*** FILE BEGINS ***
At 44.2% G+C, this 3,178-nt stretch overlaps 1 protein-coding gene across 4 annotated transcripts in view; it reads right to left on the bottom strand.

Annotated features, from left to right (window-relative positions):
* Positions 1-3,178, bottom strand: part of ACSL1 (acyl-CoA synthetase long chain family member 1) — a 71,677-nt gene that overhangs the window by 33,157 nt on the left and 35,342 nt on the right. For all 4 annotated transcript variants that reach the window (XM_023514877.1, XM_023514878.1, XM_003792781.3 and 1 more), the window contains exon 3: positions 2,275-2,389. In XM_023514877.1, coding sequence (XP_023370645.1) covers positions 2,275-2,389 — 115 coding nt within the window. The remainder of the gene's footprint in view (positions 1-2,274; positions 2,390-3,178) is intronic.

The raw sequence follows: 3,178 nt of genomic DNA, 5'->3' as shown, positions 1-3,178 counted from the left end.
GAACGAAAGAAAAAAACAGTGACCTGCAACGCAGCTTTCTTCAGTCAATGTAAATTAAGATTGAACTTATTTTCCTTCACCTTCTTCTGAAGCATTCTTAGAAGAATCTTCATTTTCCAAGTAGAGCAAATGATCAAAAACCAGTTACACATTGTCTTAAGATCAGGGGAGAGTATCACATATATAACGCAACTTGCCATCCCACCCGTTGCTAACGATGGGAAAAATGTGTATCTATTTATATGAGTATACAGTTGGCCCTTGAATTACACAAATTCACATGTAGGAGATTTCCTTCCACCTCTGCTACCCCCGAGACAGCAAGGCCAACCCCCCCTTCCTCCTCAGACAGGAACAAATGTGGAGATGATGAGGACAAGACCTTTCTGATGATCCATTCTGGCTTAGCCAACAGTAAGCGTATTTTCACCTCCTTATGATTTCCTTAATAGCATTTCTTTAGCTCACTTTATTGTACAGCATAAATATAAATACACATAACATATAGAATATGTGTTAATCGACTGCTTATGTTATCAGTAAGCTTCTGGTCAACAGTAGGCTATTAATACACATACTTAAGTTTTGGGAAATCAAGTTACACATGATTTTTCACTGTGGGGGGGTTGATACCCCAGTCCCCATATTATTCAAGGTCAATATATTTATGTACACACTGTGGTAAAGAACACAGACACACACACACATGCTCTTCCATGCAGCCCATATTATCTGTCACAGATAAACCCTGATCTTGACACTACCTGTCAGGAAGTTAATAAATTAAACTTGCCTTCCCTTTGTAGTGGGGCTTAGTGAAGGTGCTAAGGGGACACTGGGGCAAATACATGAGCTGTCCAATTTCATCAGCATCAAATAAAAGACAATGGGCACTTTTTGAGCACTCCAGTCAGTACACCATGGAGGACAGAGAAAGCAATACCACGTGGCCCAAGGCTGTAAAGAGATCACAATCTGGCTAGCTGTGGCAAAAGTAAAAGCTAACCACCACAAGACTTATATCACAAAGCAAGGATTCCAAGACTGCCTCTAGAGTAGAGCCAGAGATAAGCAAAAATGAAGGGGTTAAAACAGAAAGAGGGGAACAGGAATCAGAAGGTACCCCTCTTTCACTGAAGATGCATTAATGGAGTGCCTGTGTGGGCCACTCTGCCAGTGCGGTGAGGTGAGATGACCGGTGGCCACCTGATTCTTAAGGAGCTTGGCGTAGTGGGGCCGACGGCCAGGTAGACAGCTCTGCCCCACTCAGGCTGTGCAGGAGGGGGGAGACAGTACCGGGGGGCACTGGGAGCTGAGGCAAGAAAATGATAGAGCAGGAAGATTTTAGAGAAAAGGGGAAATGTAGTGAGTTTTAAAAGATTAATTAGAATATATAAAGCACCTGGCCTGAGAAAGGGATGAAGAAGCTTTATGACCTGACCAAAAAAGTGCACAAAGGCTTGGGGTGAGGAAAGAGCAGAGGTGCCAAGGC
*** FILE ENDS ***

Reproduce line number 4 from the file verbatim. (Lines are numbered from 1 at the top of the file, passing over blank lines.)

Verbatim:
The raw sequence follows: 3,178 nt of genomic DNA, 5'->3' as shown, positions 1-3,178 counted from the left end.